A list of books I am currently reading, have tried to read, or have read.

I have consistently been an inconsistent reader throughout my life. I go through phases where I read every day and phases where I don’t read for weeks or months on end. So this list comes with no guarantees.

I started this list in May 2020. So it only includes books I’ve read since then. I try to write a short review of each book I read. For those where I’ve written a review, I link the title to the review in the list below.

  • No Plan B, a Reacher Novel by Lee Child and Andrew Child (March-April 2023), Kindle ebook version: This was an entertaining read but Reacher didn’t feel as well-developed in this book, especially compared to the earliest Reacher books. Honestly, this might be most enjoyable for someone who isn’t a Reacher fan as the thing that bugged me was that Reacher himself seemed to lack depth.
  • Gone Tomorrow, a Reacher Novel by Lee Child (March 2023): I picked this book off my shelf to read for a second (or third?) time. It’s a solid entry in the Reacher series, but re-reading it reinforced my existing position that the Reacher books get weaker the deeper you get into the series. The first few are the best.
  • Sundial by Catriona Ward (March 2023): I picked up Sundial on a whim in the Miami airport and read it in two days. A good read if you’re into psychological horror (think: Stephen King), but it does contain a lot of material that may be disturbing (child abuse, violence committed to and by children, animal abuse, psychological torment and manipulation, etc).
  • On a reading hiatus February 2021-February 2023: My youngest daughter was born in February 2021 and I didn’t read a single book for two years.
  • Humankind by Rutger Bregman (January-February 2021); 10/10, perhaps the most important book I’ve ever read. Everyone should read it
  • Cross Country: A 3,700-Mile Run to Explore Unseen America by Rickey Gates (February 2021); 9/10, read in a single day, inspiring, moving, I only wish it was a bit longer
  • Extreme Ownership by Jocko Willink and Leif Babin (September 2020-January 2021 with a break in Nov-Dec 2020); 8/10, solid book, would recommend and read again
  • Relentless Forward Progress by Bryon Powell (October 2020-November 2020); 8/10, solid, will refer back too from time to time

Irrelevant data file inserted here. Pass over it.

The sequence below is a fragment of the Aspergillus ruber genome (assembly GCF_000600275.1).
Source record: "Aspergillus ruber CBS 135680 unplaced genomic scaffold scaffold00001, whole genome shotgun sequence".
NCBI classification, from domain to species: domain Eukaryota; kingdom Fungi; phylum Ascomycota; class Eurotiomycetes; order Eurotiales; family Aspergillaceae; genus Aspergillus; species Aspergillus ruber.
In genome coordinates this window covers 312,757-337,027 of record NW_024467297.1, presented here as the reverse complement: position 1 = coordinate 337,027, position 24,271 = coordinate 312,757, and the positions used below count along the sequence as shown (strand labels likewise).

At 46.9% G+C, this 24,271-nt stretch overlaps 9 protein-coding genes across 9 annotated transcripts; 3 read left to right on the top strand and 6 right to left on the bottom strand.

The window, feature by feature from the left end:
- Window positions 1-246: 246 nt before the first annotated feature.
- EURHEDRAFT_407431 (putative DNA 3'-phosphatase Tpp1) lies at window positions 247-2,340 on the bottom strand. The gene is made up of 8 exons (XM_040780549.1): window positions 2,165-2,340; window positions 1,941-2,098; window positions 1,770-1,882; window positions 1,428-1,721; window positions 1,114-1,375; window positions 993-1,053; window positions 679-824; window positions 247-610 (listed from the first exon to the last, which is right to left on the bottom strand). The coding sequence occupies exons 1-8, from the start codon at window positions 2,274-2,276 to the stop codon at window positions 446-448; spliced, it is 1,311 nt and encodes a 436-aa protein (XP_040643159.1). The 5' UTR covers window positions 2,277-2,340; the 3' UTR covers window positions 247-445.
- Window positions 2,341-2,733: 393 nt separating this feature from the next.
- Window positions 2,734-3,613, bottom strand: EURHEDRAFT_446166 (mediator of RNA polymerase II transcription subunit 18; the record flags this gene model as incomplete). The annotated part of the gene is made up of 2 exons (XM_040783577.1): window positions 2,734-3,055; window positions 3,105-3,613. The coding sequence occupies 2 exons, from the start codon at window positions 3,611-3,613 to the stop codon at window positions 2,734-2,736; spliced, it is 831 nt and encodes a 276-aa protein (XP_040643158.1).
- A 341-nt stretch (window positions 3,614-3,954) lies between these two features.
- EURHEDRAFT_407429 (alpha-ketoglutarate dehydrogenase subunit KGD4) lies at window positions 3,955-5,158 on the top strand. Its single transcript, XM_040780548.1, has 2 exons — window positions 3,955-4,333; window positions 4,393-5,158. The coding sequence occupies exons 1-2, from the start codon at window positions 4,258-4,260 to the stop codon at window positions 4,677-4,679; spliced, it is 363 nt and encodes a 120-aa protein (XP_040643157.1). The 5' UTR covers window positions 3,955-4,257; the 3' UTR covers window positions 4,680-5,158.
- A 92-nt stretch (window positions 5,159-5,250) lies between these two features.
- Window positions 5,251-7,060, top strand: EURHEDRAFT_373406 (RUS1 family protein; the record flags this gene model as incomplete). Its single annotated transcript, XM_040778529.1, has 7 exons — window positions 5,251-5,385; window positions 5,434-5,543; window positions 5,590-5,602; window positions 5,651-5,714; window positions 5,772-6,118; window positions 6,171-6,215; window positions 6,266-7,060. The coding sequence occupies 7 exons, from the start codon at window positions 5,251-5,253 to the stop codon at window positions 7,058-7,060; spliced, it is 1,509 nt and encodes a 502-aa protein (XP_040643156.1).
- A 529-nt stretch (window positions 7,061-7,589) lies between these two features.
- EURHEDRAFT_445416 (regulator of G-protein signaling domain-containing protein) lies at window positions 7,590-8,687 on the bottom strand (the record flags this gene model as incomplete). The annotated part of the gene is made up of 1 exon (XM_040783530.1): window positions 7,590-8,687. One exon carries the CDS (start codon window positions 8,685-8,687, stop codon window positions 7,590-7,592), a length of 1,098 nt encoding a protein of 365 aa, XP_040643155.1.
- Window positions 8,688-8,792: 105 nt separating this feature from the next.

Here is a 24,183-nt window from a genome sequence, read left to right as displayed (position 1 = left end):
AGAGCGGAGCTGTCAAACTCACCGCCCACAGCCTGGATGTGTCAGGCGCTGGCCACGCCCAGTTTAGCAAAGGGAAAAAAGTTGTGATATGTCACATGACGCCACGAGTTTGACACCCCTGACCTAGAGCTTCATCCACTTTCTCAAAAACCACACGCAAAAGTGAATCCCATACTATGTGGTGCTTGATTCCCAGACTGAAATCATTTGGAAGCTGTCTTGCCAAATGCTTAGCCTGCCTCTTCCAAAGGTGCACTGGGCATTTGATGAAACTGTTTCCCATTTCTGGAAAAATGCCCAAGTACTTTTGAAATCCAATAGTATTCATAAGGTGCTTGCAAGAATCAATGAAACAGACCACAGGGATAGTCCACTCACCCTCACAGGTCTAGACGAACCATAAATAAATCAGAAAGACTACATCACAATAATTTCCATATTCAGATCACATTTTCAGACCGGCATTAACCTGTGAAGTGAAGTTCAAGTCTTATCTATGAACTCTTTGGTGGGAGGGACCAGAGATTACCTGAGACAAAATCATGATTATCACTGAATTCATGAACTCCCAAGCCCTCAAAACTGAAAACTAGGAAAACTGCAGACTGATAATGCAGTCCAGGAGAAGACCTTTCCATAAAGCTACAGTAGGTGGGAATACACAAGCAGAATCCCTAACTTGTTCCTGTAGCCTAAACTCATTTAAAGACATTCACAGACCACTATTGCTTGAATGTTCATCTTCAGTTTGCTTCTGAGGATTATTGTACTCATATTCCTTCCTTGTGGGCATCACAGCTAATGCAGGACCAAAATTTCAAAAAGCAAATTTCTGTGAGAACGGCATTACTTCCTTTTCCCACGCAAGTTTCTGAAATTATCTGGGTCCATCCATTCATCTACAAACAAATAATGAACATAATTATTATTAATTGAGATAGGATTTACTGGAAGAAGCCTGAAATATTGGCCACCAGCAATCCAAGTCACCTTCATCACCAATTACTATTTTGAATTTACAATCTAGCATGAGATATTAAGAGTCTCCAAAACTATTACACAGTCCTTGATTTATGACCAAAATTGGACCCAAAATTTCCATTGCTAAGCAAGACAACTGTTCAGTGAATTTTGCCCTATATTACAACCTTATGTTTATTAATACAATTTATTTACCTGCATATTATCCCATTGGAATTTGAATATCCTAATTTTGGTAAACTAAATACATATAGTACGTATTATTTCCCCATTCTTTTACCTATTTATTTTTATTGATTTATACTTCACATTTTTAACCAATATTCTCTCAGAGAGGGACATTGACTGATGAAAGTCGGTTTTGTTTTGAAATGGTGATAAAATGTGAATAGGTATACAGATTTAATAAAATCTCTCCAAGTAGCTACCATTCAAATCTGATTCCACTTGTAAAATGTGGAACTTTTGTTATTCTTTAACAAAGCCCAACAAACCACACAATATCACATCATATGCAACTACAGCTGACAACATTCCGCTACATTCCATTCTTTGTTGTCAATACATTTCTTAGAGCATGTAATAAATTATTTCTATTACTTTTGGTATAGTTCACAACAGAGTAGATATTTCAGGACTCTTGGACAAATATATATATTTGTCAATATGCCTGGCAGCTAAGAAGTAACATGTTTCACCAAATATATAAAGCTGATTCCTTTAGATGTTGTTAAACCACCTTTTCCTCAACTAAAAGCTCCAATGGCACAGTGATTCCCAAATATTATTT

• Never Wipe Your Ass with a Squirrel by Jason Robillard (October 2020); 4/10, some funny stories
  • Into the Furnace by Cory Reese with Luke Thoreson (September-October 2020); 7/10, inspiring, worth your time
  • Ultramarathon Man by Dean Karnazes (September 2020); 6/10, inspiring but asks for a bit more faith than I was willing to give
  • Nowhere Near First by Cory Reese (September 2020); 6/10, funny, positive, inspiring
  • Breathe by James Nestor (August 2020-September 2020); 7/10, extremely well-written, interesting
  • The Room Where It Happened by John Bolton (June-August 2020), quit approximately 350 pages in; 2/10, would not recommend
  • Both Feet on the Ground by Marshall Ulrich (July 2020); 8/10, inspiring, interesting, worth a second reading
  • Why Buddhism is True by Robert Wright (July 2020); 8/10, eye-opening, well-written, worth a second and third reading
  • Running on Empty by Marshall Ulrich (June 2020); 8/10, inspiring, interesting, worth a second reading
  • Can’t Hurt Me by David Goggins (June 2020); 8/10, incredibly inspiring
  • Run Less Run Faster by Bill Pierce, Scott Murr, and Ray Moss (June 2020); 8/10, useful, will refer back to, repeatedly
  • What I Talk About When I Talk About Running by Haruki Murakami (June 2020); 8/10, inspiring and interesting
  • Deep Work by Cal Newport (May-June 2020); 8/10, incredibly valuable if applied
  • Waking Up by Sam Harris (May 2020); 7/10, interesting, well-written, can get a bit dry
  • Free Will by Sam Harris (May 2020); 8/10, interesting and thought-provoking, but extremely short, more like a long blog post or magazine article than a book
  • Measure What Matters by John Doerr (April-May 2020); 6/10, well-written, useful, I have a hard time getting excited about business books and this is perhaps the best I’ve read